The economic state of Venezuela

Venezuela was once the single-largest exporter of petroleum in the world; a well-oiled natural resource machine that was integrated in global energy markets. Now, their economy is in turmoil and their political establishments are unstable, to say the least.

The United States and more than 60 other countries are publicly recognizing parliamentary leader Juan Guaidó as the interim president over the current socialist leader Nicolás Maduro, who recently began his second term in what many have called an illegitimate election.

The worsening economic condition of the country has led to mass protests and widespread famine. Currently, 90% of Venezuelans live below the poverty line.  On average, prices were doubling every 19 days near the end of 2018, leaving many Venezuelans struggling to afford basic items such as food. According to United Nations estimates, nearly 3 million Venezuelans have fled since 2014. But how did Venezuela get to this point?

It is important to note that because of its geographic location, Venezuela is rich in natural resources. It is the third-largest producer of coal in Latin America, the sixth-largest member of OPEC by oil production, and a major player in the natural gas market as well. Among the three, petroleum is easily their most important natural resource, as it accounts for 95 percent of their exports, which comprise 16 percent of the country’s gross domestic product.

Venezuela faced devaluation of their currency, the bolívar soberano, in the late 1980s when oil prices plummeted. But more recently, the country has faced hyperinflation, reaching 4,000% at its highest point in 2017. At the same time, the poverty rate was somewhere around 80 percent. Renowned Arizona economist Alan Maguire explains that this hyperinflation and consequent economic collapse has largely been due to the socialist agenda of the government.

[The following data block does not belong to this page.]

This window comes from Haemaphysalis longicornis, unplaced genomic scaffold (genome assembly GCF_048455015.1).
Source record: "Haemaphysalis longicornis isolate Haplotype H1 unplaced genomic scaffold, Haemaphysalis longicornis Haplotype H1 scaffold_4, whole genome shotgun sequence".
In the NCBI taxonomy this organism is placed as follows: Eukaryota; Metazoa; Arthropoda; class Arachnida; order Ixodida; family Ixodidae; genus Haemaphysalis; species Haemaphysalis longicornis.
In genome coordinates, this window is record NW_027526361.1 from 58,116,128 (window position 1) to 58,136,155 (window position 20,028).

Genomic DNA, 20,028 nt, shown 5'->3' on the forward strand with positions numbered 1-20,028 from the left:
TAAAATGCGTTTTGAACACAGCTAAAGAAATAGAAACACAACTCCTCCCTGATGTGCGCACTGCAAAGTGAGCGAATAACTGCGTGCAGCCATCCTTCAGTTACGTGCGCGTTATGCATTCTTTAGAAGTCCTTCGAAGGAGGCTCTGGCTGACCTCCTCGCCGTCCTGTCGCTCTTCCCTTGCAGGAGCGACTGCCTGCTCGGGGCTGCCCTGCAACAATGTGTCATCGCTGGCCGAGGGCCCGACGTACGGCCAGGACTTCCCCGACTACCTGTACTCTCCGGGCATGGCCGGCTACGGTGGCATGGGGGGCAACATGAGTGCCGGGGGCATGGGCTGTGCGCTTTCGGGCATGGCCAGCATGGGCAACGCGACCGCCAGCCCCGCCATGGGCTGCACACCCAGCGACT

“Over the last 20 years or so, under Chávez and Maduro, they have moved towards a socialist economy, which has moved them to a nationalized natural resource industry,” Maguire said. “When you have appointed government employees making decisions about what you should make, when you should make it, and who you should sell it to, these are not the same decisions that buyers and sellers are going to make. You end up with a lot of economic inefficiency because you have decisions that aren’t demand-driven or market-driven.”

Maguire notes that this socialist structure has also created many of the problems surrounding the demand hyperinflation of the bolívar soberano. “Hyperinflation goes back to the central control of the economy,” he said. “Inflation is generally caused by too much money chasing too few goods; you have too much demand and not enough supply. Because you have some government official hundreds of miles deciding what to do, they’re not making efficient decisions about how much to produce to sustain the villages in the country.”

Venezuela has the power to be one of the most economically powerful countries in the world, but it relies on a political system that constantly creates economic inefficiency. Maguire emphasizes, “It all leads back to the fact that markets work.”

Ben Norman

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